This is Emperor Sailing, one of a series of tapestries made at the royal manufactory at Beauvais, after a designs by Guy Vernansal, Jean-Baptise Belin de Fontenay and Jean-Baptise Monnoyer.
Writes Christie's who sold this particular work in 2004 (to Chicago Art Institute, as it happens):
[The series is thought to represent] the Chinese emperors Shun Chih (reigned 1644 - 1661) and Kang Hsi (reigned from 1661 - 1721) and their Empresses. Many of the images are based on Johan Nieuhof's Legatio batavica ad magnum Tartatiae chamum sungteium, modernum sinae imperatorem of 1665, which derived from the visit of a delegation of the Dutch East India Company to China from 1655 - 1657. For the botanical details Athanasius Kircher's China Monumentis qua Sacris qua Profanis of 1667 seems to have served as inspiration. As its title 'Roi de Chine' implied, the series was meant to illustrate the Chinese Royal Court, but many influences from other Far Eastern countries are discernable. The artists were keen to incorporate as many 'documented' exotic objects as possible in these tapestries.Further discussion here.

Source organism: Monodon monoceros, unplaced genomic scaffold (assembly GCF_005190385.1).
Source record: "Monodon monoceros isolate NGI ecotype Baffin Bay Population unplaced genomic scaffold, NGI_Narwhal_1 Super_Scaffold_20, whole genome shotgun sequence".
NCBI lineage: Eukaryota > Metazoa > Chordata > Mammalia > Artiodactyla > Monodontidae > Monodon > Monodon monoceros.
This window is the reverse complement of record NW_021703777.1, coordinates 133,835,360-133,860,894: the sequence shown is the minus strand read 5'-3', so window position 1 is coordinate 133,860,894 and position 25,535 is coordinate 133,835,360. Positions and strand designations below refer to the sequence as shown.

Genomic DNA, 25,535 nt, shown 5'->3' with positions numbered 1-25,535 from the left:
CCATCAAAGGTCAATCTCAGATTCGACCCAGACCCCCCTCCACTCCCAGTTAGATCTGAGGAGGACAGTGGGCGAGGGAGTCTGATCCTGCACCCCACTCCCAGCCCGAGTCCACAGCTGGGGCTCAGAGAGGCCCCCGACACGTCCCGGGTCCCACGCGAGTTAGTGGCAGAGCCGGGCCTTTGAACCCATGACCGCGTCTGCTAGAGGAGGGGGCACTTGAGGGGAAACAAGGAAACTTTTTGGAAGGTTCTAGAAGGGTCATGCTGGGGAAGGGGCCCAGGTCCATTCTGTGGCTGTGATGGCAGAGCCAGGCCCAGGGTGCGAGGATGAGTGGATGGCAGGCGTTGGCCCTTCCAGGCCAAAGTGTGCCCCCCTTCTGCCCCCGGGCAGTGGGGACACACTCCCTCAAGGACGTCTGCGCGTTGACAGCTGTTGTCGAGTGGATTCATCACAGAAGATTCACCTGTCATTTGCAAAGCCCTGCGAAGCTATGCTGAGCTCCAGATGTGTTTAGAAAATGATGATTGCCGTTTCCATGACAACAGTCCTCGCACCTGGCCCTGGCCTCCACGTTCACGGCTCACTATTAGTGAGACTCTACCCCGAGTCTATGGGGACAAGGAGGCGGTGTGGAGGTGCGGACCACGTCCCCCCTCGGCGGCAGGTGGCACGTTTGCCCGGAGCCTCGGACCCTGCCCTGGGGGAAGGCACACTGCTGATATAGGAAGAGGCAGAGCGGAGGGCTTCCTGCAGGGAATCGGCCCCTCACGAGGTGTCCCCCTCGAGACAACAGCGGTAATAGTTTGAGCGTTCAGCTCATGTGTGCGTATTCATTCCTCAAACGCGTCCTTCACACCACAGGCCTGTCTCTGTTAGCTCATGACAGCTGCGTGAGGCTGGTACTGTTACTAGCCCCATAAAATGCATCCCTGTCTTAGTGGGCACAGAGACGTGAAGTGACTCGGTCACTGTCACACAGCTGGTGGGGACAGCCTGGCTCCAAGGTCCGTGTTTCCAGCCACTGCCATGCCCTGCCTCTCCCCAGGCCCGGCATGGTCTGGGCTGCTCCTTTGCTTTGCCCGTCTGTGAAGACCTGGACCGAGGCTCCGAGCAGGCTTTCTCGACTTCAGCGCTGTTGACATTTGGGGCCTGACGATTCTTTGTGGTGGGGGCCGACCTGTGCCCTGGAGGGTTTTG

Go here to zoom in on the remarkable detail.
Other tapestries from the series survive: here is one at the Getty (The Empress Sailing). The connection of these tapestries with Joachim Bouvet's book Histoire de l'empereur de la Chine, presentée au roy, 1699, printed by Meyndert Uytwerf, Paris, 1699 (and reprinted in Tientsin in 1940) is not clear; but Bouvet's connection with Louis XIV is clear: he was originally dispatched by His Most Christian Majesty with books and scientific instruments to the court of Kang-hsi as an envoy; he then served there as the emperor's tutor; and eventually became Kang-hsi's emissary to France.
One could say that one great difference between Louis XIV and the fellows like Steiner and Eco was that His Majesty, being a greater man, was interested in places outside of Europe. And how could he not be: on the opposite end of the globe there was someone like him, his double, perhaps his mirror image, a king of wisdom, virtue, art and gloire.
On precisely the other side of the world there existed his equal. There was one. How extra-ordinary.